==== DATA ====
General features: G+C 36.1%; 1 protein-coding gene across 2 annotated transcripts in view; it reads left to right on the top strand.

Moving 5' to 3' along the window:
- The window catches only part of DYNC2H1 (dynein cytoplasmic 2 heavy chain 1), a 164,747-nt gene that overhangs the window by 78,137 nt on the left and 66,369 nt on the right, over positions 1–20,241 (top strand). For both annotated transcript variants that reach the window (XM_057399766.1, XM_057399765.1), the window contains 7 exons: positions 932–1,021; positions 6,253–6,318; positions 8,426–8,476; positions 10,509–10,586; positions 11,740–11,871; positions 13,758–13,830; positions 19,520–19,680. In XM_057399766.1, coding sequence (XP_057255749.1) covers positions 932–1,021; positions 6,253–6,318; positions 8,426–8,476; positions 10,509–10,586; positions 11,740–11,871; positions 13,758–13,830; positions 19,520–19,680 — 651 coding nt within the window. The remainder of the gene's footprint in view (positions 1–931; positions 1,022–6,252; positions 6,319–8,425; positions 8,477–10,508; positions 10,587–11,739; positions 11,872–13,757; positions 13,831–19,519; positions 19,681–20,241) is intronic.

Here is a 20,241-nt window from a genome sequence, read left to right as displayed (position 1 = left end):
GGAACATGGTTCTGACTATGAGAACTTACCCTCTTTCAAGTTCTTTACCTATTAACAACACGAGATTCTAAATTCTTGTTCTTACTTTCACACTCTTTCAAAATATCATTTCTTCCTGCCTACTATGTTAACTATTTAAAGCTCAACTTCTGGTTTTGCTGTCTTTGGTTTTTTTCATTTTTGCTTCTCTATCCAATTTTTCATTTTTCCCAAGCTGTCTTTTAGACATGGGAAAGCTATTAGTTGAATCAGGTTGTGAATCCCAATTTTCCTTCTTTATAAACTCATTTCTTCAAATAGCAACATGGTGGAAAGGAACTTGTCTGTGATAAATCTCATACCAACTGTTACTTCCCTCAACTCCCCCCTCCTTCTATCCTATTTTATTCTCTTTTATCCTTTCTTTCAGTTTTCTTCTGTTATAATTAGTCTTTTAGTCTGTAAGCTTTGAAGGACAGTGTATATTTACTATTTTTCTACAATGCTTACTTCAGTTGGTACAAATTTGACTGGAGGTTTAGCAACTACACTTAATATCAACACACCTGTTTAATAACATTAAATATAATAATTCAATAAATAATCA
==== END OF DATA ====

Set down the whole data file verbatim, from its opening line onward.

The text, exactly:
General features: G+C 36.1%; 1 protein-coding gene across 2 annotated transcripts in view; it reads left to right on the top strand.

Moving 5' to 3' along the window:
- The window catches only part of DYNC2H1 (dynein cytoplasmic 2 heavy chain 1), a 164,747-nt gene that overhangs the window by 78,137 nt on the left and 66,369 nt on the right, over positions 1–20,241 (top strand). For both annotated transcript variants that reach the window (XM_057399766.1, XM_057399765.1), the window contains 7 exons: positions 932–1,021; positions 6,253–6,318; positions 8,426–8,476; positions 10,509–10,586; positions 11,740–11,871; positions 13,758–13,830; positions 19,520–19,680. In XM_057399766.1, coding sequence (XP_057255749.1) covers positions 932–1,021; positions 6,253–6,318; positions 8,426–8,476; positions 10,509–10,586; positions 11,740–11,871; positions 13,758–13,830; positions 19,520–19,680 — 651 coding nt within the window. The remainder of the gene's footprint in view (positions 1–931; positions 1,022–6,252; positions 6,319–8,425; positions 8,477–10,508; positions 10,587–11,739; positions 11,872–13,757; positions 13,831–19,519; positions 19,681–20,241) is intronic.

Here is a 20,241-nt window from a genome sequence, read left to right as displayed (position 1 = left end):
GGAACATGGTTCTGACTATGAGAACTTACCCTCTTTCAAGTTCTTTACCTATTAACAACACGAGATTCTAAATTCTTGTTCTTACTTTCACACTCTTTCAAAATATCATTTCTTCCTGCCTACTATGTTAACTATTTAAAGCTCAACTTCTGGTTTTGCTGTCTTTGGTTTTTTTCATTTTTGCTTCTCTATCCAATTTTTCATTTTTCCCAAGCTGTCTTTTAGACATGGGAAAGCTATTAGTTGAATCAGGTTGTGAATCCCAATTTTCCTTCTTTATAAACTCATTTCTTCAAATAGCAACATGGTGGAAAGGAACTTGTCTGTGATAAATCTCATACCAACTGTTACTTCCCTCAACTCCCCCCTCCTTCTATCCTATTTTATTCTCTTTTATCCTTTCTTTCAGTTTTCTTCTGTTATAATTAGTCTTTTAGTCTGTAAGCTTTGAAGGACAGTGTATATTTACTATTTTTCTACAATGCTTACTTCAGTTGGTACAAATTTGACTGGAGGTTTAGCAACTACACTTAATATCAACACACCTGTTTAATAACATTAAATATAATAATTCAATAAATAATCA